What is hepatitis B? Hepatitis B is an infection of the liver caused by a virus which spreads through blood and body fluids. Hepatitis B affects children more seriously than adults. Hepatitis B symptoms in adults are not obvious and the infection can pass in just a few months without treatment. Yet for children, hepatitis B can be an infection that stays for years and may cause considerable damage to the liver, over time. In the UK, hepatitis B is less common than in other countries but still, certain groups of the population are at an increased risk of infection. A hepatitis B vaccine is available for people identified to be at high risk of this condition.
Symptoms of Hepatitis B
If you do have symptoms, they can appear about 2-3 months after exposure to the hepatitis B virus.
They can include:
- Feeling tired
- Having general aches and pains
- A high temperature
- A general awareness of feeling unwell
- A loss of appetite
- Nausea and vomiting
- Experiencing diarrhoea
- Tummy ache
- Noticing a yellowing of the skin and of the eyes (called jaundice)
- Passing dark urine and grey-coloured stools
Symptoms like these may mirror ones caused by other common illnesses like flu or even gastroenteritis. Put your mind at ease by booking an appointment for a rapid results test to both be sure and to be best placed to access the treatment you really need.
What causes Hepatitis B?
How do you get hepatitis B? Hepatitis B virus is found in the blood and in bodily fluids like semen and vaginal fluids, in the infected person.
Hepatitis B can be passed on by:
- A mother to her new-born baby – especially in countries where it is a common infection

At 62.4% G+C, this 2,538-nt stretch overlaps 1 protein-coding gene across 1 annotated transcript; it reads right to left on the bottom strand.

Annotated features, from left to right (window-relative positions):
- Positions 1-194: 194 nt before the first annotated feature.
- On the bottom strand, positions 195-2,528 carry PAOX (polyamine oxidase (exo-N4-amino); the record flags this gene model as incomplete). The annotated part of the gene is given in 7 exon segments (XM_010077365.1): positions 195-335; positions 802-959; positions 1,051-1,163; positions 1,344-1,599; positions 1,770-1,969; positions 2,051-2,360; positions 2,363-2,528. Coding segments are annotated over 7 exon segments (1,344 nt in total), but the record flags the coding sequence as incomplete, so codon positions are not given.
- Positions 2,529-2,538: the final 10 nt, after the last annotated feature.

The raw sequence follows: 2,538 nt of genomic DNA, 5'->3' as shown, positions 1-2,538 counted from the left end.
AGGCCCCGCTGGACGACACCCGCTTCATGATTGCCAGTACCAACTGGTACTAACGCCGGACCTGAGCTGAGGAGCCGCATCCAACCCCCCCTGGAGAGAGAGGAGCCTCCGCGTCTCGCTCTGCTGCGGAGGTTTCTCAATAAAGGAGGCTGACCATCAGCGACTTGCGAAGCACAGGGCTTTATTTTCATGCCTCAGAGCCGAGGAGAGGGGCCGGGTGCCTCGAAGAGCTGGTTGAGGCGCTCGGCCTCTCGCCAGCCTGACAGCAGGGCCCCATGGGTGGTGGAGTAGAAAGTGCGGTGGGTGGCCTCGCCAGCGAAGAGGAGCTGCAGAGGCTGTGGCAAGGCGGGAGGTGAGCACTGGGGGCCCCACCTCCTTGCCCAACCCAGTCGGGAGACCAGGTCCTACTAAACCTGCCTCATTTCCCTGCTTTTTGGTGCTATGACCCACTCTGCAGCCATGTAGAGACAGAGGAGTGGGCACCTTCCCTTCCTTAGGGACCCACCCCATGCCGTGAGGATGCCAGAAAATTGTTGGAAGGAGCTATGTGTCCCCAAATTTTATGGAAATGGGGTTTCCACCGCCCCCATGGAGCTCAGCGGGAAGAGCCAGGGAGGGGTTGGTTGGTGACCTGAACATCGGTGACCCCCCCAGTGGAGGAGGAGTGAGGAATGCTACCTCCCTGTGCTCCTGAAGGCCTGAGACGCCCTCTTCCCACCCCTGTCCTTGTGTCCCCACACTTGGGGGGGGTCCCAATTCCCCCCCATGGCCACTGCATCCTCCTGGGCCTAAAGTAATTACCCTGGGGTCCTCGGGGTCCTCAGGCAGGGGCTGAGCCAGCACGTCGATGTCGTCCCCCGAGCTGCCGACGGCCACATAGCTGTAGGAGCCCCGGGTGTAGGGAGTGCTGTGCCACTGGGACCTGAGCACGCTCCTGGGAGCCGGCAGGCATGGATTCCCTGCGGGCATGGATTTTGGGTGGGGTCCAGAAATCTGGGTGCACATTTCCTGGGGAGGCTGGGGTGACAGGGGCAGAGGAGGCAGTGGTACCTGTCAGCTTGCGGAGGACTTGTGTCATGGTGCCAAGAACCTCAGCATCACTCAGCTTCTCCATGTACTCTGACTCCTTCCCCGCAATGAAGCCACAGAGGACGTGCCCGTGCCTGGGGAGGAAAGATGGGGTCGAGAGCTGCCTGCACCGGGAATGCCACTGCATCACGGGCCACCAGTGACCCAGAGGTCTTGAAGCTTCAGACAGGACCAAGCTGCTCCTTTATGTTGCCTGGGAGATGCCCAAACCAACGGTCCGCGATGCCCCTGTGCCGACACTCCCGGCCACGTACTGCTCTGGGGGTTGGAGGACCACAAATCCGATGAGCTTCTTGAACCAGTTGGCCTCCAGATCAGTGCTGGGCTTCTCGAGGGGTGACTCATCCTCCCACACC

- Within families – child to child – in countries where it is a common infection
- Injecting drugs, sharing needles and other drug equipment like spoons and filters
- Having sex with an infected person without using a condom
- Having a tattoo, body piercing, medical or dental treatment in an unhygienic setting with unsterilised equipment
- Sharing toothbrushes or razors contaminated with infected blood
Hepatitis B is not passed on by casual contact like kissing, hugging or holding hands. Hepatitis B is also not passed on by coughing, sneezing or by sharing crockery or utensils.
Treatments for Hepatitis B
A vaccine which offers protection against hepatitis B is routinely available for all babies born in the UK. Most people infected with hepatitis B as adults can battle the virus with full recovery taking them between 1-3 months. It is babies and children with hepatitis B who are more likely to suffer from a chronic infection due to this virus. With chronic hepatitis B, there is a real chance of developing complications such as cirrhosis of the liver (where the liver becomes scarred) or even liver cancer.
Hepatitis B rapid result testing is available and it can be a decision to take not just to help yourself but also your whole family, today.